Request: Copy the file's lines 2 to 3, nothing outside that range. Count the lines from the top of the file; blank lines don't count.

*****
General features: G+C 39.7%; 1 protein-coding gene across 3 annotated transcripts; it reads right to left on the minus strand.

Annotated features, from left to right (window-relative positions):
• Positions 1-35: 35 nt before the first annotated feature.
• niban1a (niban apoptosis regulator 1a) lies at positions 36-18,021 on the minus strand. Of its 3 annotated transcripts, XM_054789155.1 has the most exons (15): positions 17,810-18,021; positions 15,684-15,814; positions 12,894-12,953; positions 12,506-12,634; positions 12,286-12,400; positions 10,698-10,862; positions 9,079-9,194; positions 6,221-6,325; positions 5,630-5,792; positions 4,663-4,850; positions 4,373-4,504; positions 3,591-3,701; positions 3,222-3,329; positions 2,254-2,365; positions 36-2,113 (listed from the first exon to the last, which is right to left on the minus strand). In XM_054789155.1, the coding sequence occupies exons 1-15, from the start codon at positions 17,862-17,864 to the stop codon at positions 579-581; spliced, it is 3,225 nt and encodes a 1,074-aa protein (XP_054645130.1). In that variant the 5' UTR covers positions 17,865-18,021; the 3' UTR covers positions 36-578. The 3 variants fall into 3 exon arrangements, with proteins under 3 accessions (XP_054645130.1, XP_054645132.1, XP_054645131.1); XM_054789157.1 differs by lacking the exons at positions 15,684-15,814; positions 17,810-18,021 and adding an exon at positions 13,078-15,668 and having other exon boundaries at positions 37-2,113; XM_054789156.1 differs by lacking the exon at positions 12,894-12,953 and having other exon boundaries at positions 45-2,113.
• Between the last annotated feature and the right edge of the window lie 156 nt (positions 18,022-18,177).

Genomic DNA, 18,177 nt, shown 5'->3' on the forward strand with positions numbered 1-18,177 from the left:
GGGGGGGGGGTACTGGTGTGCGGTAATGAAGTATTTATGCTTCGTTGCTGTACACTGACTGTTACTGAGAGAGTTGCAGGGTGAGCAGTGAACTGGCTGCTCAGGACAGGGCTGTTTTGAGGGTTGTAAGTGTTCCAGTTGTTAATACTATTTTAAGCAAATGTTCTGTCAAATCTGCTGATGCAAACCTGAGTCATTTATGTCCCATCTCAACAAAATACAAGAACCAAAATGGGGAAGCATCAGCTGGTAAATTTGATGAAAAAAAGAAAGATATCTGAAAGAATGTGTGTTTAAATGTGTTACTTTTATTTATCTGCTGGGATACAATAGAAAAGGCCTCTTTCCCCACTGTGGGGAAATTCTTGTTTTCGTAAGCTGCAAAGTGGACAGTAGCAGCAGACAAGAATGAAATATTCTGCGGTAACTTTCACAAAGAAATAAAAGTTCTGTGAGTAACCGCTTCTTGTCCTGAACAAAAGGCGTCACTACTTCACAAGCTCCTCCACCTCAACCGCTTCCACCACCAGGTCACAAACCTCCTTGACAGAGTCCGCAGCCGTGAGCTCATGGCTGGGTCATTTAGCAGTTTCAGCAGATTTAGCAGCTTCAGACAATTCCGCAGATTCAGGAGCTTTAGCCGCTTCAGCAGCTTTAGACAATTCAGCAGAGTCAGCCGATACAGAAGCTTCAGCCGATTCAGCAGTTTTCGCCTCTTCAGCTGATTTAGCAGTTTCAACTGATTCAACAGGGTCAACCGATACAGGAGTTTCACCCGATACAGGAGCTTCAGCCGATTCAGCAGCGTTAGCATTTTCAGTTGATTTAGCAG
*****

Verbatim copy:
Annotated features, from left to right (window-relative positions):
• Positions 1-35: 35 nt before the first annotated feature.